You are still planning the book you agreed to write for the movie director. Two days ago you sat in front of the screen, and you were riddled with anxiety.
This is nothing new, but you wonder if you will ever find the writing process easy. You wonder how anybody finds the writing process easy. For you, it’s one of the hardest things in the world. You are reminded of Hemingway: There is nothing to writing. All you do is sit down at your typewriter and bleed.
You have a habit of scratching your head, like a chimp trying to solve a puzzle. If it’s not your head, it’s your stubbly chin. Any onlooker would think you are on the brink of some eternal truth that has thus far remained hidden. But no. You just want to know what your protagonist will do next. You just want to conjure up the next challenging circumstance that will help them grow.
Then you delete.
Then you write again, and you delete again; a process that promotes nothing but unease in your belly. A cage of butterflies.
You wonder when you will learn to fully accept that writing is a process of rewriting. Telling yourself this comforts you. Nobody writes out a story in one go, like a hen laying a chicken, and not an egg.
A writer has to be willing to sit on a story until it hatches and grows feathers.
You wonder if the anxiety would subside if you didn’t drink coffee in the morning. Yesterday you shared a coffee with your wife, and later, when you sat down to write, you went through two large flasks of green tea.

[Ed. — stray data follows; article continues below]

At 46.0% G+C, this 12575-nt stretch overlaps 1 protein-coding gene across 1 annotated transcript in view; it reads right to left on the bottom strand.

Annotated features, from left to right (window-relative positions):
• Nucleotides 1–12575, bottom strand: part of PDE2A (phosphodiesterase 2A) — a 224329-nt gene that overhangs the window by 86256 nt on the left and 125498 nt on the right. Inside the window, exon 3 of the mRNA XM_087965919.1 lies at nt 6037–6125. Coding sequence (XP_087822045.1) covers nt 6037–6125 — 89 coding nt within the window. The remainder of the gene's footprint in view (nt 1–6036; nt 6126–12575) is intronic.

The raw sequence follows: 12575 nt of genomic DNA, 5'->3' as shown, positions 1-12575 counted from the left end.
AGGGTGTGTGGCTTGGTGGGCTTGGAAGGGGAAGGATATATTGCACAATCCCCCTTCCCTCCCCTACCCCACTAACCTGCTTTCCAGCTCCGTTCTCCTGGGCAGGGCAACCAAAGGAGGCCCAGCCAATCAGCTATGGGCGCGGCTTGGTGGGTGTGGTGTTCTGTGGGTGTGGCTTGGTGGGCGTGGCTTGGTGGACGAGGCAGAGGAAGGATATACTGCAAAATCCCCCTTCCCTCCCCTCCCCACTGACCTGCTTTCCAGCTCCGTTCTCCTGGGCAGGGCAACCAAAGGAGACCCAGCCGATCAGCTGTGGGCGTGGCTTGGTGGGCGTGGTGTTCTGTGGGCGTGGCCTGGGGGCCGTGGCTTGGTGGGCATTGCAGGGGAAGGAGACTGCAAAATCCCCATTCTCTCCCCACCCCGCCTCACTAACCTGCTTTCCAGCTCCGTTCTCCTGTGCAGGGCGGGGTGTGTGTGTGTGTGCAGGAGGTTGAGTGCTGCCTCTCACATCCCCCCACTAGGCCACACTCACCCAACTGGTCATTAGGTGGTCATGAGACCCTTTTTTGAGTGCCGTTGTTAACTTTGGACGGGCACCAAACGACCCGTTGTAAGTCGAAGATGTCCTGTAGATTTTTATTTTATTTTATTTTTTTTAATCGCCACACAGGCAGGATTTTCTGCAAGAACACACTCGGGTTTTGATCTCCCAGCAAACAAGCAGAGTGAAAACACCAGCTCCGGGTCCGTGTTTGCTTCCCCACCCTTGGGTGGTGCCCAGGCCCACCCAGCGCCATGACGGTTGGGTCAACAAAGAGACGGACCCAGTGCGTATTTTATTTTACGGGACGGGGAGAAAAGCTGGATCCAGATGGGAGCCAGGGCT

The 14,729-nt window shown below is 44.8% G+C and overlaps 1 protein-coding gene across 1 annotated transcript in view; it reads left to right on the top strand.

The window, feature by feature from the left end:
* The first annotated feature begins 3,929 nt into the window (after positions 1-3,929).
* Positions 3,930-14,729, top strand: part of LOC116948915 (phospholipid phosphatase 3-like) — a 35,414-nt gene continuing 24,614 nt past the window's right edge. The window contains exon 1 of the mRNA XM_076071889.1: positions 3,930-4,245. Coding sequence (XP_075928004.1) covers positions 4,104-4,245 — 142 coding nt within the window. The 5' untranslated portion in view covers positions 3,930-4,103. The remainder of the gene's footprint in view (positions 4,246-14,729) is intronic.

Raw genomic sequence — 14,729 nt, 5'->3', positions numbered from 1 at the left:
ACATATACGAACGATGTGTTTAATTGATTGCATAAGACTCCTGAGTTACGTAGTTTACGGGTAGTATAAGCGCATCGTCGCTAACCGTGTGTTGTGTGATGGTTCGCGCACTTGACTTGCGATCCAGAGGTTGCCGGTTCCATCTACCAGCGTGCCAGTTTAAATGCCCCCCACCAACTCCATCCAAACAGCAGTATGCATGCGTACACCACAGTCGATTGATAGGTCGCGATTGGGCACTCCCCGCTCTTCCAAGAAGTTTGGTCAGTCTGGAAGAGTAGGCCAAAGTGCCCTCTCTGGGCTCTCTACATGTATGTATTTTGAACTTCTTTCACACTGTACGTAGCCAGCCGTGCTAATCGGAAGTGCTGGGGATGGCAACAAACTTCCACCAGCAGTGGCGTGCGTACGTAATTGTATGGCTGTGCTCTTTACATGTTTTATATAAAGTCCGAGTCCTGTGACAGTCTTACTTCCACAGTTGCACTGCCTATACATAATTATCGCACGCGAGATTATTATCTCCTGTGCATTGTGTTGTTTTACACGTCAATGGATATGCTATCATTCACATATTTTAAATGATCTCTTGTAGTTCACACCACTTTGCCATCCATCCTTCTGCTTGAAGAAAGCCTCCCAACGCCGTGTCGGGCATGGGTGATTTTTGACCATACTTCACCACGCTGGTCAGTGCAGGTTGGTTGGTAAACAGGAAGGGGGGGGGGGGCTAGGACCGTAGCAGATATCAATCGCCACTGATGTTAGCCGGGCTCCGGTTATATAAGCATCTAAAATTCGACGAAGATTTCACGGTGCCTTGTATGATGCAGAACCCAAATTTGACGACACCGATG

And you had a good, productive day. Anxiety was present, but you seemed to accept it. You smiled at it, danced with it, allowed it to come through in your writing; write, delete, write delete, it didn’t matter, this was writing, real writing. This is what it’s all about.
You got up to go to the bathroom god knows how many times (two flasks of green tea!), and when you came back to sitting you felt invigorated and refreshed, not just from visiting the gents but from getting up, walking, giving yourself space.
Space… so important.
Shoulders getting sore, you changed positions. You unfolded the small table your wife bought you (for you to experiment with standing whilst typing – something you rarely do) and placed it on the yoga mat, on the floor, at the end of the bed. You felt comfortable kneeling like the Japanese. A friend sent you an article about the benefits of squatting, so after reading it you squatted for a while, and then you crossed your legs like you do when you meditate, and all of it helped.
Note to self: Wishing the anxiety to stop creates more of it. Use it, or it will use you.